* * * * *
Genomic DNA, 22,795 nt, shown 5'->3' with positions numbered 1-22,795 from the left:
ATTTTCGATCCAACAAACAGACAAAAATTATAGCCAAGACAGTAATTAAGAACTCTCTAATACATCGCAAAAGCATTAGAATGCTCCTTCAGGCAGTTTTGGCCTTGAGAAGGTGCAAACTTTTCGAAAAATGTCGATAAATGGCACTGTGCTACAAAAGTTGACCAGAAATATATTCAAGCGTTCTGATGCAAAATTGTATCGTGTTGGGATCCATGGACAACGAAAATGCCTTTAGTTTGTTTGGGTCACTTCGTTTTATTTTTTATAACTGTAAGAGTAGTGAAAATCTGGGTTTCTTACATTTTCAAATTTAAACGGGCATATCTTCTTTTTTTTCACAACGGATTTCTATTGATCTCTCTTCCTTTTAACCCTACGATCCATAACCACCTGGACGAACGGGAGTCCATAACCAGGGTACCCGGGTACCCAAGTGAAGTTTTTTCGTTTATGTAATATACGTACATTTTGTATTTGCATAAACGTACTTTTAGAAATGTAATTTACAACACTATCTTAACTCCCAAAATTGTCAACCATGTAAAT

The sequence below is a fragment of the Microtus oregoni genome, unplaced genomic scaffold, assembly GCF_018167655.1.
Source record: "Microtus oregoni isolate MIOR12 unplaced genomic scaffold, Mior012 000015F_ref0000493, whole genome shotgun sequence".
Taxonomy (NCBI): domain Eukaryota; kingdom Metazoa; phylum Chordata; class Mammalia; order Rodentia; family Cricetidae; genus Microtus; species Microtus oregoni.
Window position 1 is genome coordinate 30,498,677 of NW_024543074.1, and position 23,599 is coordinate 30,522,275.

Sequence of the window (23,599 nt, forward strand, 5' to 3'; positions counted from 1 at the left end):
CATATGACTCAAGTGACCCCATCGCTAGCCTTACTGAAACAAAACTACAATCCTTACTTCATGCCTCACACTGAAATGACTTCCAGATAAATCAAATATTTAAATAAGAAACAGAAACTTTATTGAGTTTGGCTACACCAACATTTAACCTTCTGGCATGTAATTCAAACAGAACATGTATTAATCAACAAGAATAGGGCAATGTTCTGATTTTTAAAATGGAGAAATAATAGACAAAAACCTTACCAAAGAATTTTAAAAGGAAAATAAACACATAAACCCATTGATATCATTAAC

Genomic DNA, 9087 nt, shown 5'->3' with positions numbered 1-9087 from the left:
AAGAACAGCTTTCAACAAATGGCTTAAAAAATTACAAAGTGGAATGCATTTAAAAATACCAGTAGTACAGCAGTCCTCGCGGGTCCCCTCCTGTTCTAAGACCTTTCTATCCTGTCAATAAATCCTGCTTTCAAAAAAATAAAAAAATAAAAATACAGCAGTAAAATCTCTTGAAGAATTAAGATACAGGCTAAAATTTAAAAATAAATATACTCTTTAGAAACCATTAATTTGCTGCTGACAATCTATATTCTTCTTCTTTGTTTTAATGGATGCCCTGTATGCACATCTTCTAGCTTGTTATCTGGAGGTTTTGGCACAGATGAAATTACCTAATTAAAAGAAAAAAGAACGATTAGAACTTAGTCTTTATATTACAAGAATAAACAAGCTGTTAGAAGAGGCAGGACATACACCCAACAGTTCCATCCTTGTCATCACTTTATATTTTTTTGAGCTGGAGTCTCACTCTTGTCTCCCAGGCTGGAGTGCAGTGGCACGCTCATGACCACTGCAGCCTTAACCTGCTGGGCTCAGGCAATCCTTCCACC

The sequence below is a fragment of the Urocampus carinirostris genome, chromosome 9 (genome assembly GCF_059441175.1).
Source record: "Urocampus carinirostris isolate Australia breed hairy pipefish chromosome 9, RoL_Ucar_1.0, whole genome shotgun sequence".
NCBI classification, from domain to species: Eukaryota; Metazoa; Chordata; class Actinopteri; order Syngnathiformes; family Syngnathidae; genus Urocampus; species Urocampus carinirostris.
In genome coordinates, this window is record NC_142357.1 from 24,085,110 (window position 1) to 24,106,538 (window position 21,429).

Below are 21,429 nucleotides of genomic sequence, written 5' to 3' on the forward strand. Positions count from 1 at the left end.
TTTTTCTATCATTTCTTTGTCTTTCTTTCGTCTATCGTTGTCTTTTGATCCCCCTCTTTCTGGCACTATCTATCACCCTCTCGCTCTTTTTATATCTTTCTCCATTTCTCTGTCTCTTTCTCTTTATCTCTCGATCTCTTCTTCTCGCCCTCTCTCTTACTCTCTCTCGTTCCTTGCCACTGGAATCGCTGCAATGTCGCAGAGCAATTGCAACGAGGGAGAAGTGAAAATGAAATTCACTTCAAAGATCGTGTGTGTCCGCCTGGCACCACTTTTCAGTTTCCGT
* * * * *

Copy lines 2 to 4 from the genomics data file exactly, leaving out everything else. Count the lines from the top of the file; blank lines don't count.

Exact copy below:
ATTTTCGATCCAACAAACAGACAAAAATTATAGCCAAGACAGTAATTAAGAACTCTCTAATACATCGCAAAAGCATTAGAATGCTCCTTCAGGCAGTTTTGGCCTTGAGAAGGTGCAAACTTTTCGAAAAATGTCGATAAATGGCACTGTGCTACAAAAGTTGACCAGAAATATATTCAAGCGTTCTGATGCAAAATTGTATCGTGTTGGGATCCATGGACAACGAAAATGCCTTTAGTTTGTTTGGGTCACTTCGTTTTATTTTTTATAACTGTAAGAGTAGTGAAAATCTGGGTTTCTTACATTTTCAAATTTAAACGGGCATATCTTCTTTTTTTTCACAACGGATTTCTATTGATCTCTCTTCCTTTTAACCCTACGATCCATAACCACCTGGACGAACGGGAGTCCATAACCAGGGTACCCGGGTACCCAAGTGAAGTTTTTTCGTTTATGTAATATACGTACATTTTGTATTTGCATAAACGTACTTTTAGAAATGTAATTTACAACACTATCTTAACTCCCAAAATTGTCAACCATGTAAAT

The sequence below is a fragment of the Microtus oregoni genome, unplaced genomic scaffold, assembly GCF_018167655.1.
Source record: "Microtus oregoni isolate MIOR12 unplaced genomic scaffold, Mior012 000015F_ref0000493, whole genome shotgun sequence".